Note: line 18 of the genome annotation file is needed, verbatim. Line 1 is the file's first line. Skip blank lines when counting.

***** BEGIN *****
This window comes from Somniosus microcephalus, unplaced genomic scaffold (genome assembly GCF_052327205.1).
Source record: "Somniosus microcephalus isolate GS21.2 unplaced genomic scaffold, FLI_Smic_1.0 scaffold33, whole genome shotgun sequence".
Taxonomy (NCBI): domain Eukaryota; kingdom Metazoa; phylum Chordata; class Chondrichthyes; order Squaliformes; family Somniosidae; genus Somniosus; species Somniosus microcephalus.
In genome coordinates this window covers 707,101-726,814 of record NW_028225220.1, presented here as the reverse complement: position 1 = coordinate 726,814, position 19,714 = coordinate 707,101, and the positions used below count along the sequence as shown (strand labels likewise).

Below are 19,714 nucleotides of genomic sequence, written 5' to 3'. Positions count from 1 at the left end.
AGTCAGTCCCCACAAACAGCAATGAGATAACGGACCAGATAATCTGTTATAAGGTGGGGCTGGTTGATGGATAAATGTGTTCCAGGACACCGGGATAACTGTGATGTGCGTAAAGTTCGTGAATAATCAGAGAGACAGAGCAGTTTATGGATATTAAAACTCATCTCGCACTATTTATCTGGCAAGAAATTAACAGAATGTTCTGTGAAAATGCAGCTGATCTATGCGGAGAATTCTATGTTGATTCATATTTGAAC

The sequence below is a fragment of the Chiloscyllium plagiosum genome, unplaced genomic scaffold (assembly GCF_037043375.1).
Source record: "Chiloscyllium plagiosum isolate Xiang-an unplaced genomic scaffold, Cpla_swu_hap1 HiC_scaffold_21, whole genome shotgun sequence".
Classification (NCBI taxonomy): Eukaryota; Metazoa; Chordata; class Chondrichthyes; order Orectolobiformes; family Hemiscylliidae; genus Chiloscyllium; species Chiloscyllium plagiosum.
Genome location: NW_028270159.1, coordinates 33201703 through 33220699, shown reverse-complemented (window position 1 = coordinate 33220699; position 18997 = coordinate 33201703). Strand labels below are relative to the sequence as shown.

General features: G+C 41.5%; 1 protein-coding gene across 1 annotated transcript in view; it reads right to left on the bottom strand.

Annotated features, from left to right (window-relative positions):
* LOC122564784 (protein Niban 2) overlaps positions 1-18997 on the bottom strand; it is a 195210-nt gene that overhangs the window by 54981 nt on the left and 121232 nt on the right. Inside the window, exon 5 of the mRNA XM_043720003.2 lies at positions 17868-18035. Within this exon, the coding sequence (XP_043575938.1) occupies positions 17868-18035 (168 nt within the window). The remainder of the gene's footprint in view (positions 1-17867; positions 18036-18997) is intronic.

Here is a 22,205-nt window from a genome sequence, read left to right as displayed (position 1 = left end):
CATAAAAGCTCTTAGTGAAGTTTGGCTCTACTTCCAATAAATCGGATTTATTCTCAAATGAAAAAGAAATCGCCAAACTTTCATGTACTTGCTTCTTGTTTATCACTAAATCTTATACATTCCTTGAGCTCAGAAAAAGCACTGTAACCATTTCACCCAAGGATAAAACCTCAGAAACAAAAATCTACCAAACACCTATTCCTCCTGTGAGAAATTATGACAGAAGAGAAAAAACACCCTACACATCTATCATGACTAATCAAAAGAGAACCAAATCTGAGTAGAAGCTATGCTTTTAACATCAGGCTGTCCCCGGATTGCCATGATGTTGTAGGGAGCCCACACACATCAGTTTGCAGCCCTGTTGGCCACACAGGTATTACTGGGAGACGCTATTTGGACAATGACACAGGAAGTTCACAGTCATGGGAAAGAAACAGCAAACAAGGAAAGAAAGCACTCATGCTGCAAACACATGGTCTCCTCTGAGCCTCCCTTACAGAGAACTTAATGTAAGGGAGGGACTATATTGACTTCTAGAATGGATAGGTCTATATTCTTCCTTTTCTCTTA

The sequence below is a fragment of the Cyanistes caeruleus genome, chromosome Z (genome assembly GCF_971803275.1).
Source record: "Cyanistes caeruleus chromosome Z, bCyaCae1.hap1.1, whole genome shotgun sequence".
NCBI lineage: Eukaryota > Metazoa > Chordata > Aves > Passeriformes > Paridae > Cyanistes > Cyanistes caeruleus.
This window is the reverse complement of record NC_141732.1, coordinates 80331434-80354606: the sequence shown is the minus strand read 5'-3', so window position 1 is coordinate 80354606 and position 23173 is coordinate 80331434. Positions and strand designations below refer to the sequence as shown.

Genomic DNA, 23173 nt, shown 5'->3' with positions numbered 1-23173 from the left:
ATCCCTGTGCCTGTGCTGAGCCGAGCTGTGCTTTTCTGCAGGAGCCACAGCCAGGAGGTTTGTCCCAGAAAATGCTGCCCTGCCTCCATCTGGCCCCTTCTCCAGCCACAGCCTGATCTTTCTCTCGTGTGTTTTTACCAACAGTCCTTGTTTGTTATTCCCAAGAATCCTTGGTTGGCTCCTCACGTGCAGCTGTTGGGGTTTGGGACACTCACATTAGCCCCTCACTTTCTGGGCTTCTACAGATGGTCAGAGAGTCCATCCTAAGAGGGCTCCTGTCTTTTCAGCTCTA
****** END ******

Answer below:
NCBI lineage: Eukaryota > Metazoa > Chordata > Aves > Passeriformes > Paridae > Cyanistes > Cyanistes caeruleus.